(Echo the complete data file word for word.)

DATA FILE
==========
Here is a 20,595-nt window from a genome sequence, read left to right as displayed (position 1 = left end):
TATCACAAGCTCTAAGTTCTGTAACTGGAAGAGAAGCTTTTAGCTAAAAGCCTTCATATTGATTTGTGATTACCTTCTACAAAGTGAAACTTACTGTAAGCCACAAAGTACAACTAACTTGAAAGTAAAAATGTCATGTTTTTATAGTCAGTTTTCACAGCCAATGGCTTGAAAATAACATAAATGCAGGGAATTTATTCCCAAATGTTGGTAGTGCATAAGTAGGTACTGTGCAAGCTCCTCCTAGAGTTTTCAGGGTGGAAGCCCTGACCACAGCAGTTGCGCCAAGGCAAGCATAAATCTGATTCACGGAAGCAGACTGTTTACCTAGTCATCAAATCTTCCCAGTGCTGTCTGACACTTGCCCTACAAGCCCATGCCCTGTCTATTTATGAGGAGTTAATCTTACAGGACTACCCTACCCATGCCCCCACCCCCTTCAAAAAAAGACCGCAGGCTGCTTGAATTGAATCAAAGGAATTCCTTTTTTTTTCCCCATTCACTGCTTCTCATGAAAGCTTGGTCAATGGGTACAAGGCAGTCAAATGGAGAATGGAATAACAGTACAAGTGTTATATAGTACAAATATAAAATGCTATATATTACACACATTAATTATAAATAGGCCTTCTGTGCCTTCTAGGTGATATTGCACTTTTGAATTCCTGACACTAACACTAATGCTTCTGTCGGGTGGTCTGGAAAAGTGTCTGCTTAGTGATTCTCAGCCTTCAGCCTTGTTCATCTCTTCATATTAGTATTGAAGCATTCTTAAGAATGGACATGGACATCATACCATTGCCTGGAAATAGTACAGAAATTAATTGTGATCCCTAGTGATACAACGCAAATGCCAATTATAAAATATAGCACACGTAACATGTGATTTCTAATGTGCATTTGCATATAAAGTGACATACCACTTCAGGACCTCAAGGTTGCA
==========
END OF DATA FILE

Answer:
Here is a 20,595-nt window from a genome sequence, read left to right as displayed (position 1 = left end):
TATCACAAGCTCTAAGTTCTGTAACTGGAAGAGAAGCTTTTAGCTAAAAGCCTTCATATTGATTTGTGATTACCTTCTACAAAGTGAAACTTACTGTAAGCCACAAAGTACAACTAACTTGAAAGTAAAAATGTCATGTTTTTATAGTCAGTTTTCACAGCCAATGGCTTGAAAATAACATAAATGCAGGGAATTTATTCCCAAATGTTGGTAGTGCATAAGTAGGTACTGTGCAAGCTCCTCCTAGAGTTTTCAGGGTGGAAGCCCTGACCACAGCAGTTGCGCCAAGGCAAGCATAAATCTGATTCACGGAAGCAGACTGTTTACCTAGTCATCAAATCTTCCCAGTGCTGTCTGACACTTGCCCTACAAGCCCATGCCCTGTCTATTTATGAGGAGTTAATCTTACAGGACTACCCTACCCATGCCCCCACCCCCTTCAAAAAAAGACCGCAGGCTGCTTGAATTGAATCAAAGGAATTCCTTTTTTTTTCCCCATTCACTGCTTCTCATGAAAGCTTGGTCAATGGGTACAAGGCAGTCAAATGGAGAATGGAATAACAGTACAAGTGTTATATAGTACAAATATAAAATGCTATATATTACACACATTAATTATAAATAGGCCTTCTGTGCCTTCTAGGTGATATTGCACTTTTGAATTCCTGACACTAACACTAATGCTTCTGTCGGGTGGTCTGGAAAAGTGTCTGCTTAGTGATTCTCAGCCTTCAGCCTTGTTCATCTCTTCATATTAGTATTGAAGCATTCTTAAGAATGGACATGGACATCATACCATTGCCTGGAAATAGTACAGAAATTAATTGTGATCCCTAGTGATACAACGCAAATGCCAATTATAAAATATAGCACACGTAACATGTGATTTCTAATGTGCATTTGCATATAAAGTGACATACCACTTCAGGACCTCAAGGTTGCA